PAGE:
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Michael Ubaldi, December 4, 2008.
The woman had walked up Girard Avenue, and was clasping the right hand of the bronze Incarnation when I turned and saw her. She prayed. I took a photograph. Then the woman left, continuing south on Girard.
Michael Ubaldi, May 13, 2008.
Last October a thin majority of my American Baptist congregation voted to close the church. My mother, as she couldn't but do, suddenly turned and encouraged those seated and awaiting the counting of ballots to sing "Amazing Grace." When the vote was cast, a feckless and callow man of gentle deportment stood up. He confessed that, though he was no longer a member, he needed to say something. When he tried to speak his sentiments were lost in tears. I, through all this, was myself; and from the rear of the sanctuary made a crisp call to order.
Less than a month later a departure led to my elevation to chairman of the church's stewardship commission. With priceless assistance and guidance, I have overseen preparations for what must be our final year. Singularly important have been my thoughts on the closure of the church, dissolution of the congregation and end to an establishment of 84 years. I can't answer the question of how I feel about all of this. Emotion has supported reason and obligation: exhortation to colleagues and indignation to impel the carriage of duty. And impressions hint that even if probed, feelings would not be easily transliterated.
Still — noontime yesterday, I said to myself that I would miss the weekly rounds made, never doubling back, following the path I refined a few years ago, to lock up the convoluted building. This evening's stewardship meeting included a tour of minor repairs effected for the sake of our realtor's tours. When the building was quiet again, I leaned into a few rooms and salvaged what memories I could.
Yet we know rain will pass, forbearance an investment bringing returns upon the storm's recession.
Michael Ubaldi, April 28, 2008.
I asked a pair of geese to pose for a photograph.
They had every right to decline, yes; but I expected a polite, verbal response.
They were very inconsiderate.
Michael Ubaldi, April 2, 2008.
Temperatures have hardly broken from the forties, but in a month we'll have our first choice between spending money and conditioned air.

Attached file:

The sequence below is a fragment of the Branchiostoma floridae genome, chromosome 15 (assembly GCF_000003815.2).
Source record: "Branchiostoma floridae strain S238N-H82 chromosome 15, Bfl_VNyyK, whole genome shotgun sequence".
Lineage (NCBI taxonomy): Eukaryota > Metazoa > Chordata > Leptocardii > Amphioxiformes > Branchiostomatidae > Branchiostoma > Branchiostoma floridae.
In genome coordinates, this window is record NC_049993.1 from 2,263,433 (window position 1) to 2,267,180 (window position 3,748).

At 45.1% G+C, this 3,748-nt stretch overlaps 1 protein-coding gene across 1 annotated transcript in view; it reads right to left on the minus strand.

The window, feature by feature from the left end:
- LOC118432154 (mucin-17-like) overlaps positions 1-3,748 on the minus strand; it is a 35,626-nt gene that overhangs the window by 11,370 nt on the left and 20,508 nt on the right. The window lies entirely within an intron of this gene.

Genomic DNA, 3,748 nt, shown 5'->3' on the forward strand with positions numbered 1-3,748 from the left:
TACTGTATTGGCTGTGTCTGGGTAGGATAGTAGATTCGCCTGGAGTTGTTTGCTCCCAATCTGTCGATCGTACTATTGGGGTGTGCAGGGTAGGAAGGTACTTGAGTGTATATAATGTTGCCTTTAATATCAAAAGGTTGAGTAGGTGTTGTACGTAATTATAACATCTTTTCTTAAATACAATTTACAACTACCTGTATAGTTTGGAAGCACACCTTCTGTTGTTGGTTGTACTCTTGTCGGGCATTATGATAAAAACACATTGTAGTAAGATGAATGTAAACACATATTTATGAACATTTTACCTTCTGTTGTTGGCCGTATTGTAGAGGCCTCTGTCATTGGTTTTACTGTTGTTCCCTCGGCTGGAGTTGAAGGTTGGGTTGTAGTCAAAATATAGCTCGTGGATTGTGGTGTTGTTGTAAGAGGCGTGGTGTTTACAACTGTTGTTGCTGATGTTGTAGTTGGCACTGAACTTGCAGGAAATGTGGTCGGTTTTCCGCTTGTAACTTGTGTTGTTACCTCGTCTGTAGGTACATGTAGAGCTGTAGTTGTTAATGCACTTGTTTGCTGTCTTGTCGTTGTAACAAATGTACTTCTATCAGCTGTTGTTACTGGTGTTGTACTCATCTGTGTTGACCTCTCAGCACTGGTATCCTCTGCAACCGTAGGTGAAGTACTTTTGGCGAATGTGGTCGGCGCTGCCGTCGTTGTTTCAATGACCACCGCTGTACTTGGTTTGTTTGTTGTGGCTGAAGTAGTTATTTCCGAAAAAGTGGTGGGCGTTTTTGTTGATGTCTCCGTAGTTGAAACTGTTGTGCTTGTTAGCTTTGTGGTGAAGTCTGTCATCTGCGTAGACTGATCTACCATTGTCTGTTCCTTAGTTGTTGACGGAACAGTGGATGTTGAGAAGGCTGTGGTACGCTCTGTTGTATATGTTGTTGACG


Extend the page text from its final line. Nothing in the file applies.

Michael Ubaldi, March 4, 2008.
It smelled like spring but looked like winter.
Michael Ubaldi, February 28, 2008.
Of all Februaries, this has been the Februariest.
Michael Ubaldi, February 19, 2008.
If the beetle had any sense, it might have appreciated the attention — but also, a few moments later, worried about who and why.
Michael Ubaldi, February 1, 2008.
"I wanted you to see this," said my mother, and handed me a stapled Time magazine cover story nearly as old as I. Written in a style that today's journalists would probably wave off as staid or even aureate, the article reminded me of video gaming's social roots — the arcade and its forebearer, the pinball machine — and relayed several accounts of governmental overreaction to the craze that founded a pastime.
In the pile was also a cover of TV Guide. Of little historical value, its defacing — which, unassisted, I would never have recalled — is a decent record of one of my puckish moments.
Michael Ubaldi, January 23, 2008.
Low light means — for this camera — grain and blur, and low likelihood for a good photograph, but the sight on exiting the building withstood at least an attempt.
Michael Ubaldi, January 18, 2008.
Toward the end of my walk in the Cleveland Metroparks, I noticed a jogger moving down a hill whose slope neared 45 degrees. A number of exposed trees at the hill's crest drew me upward.
I found it exhilarating though, likely not coincidentally, I also managed to keep my footing.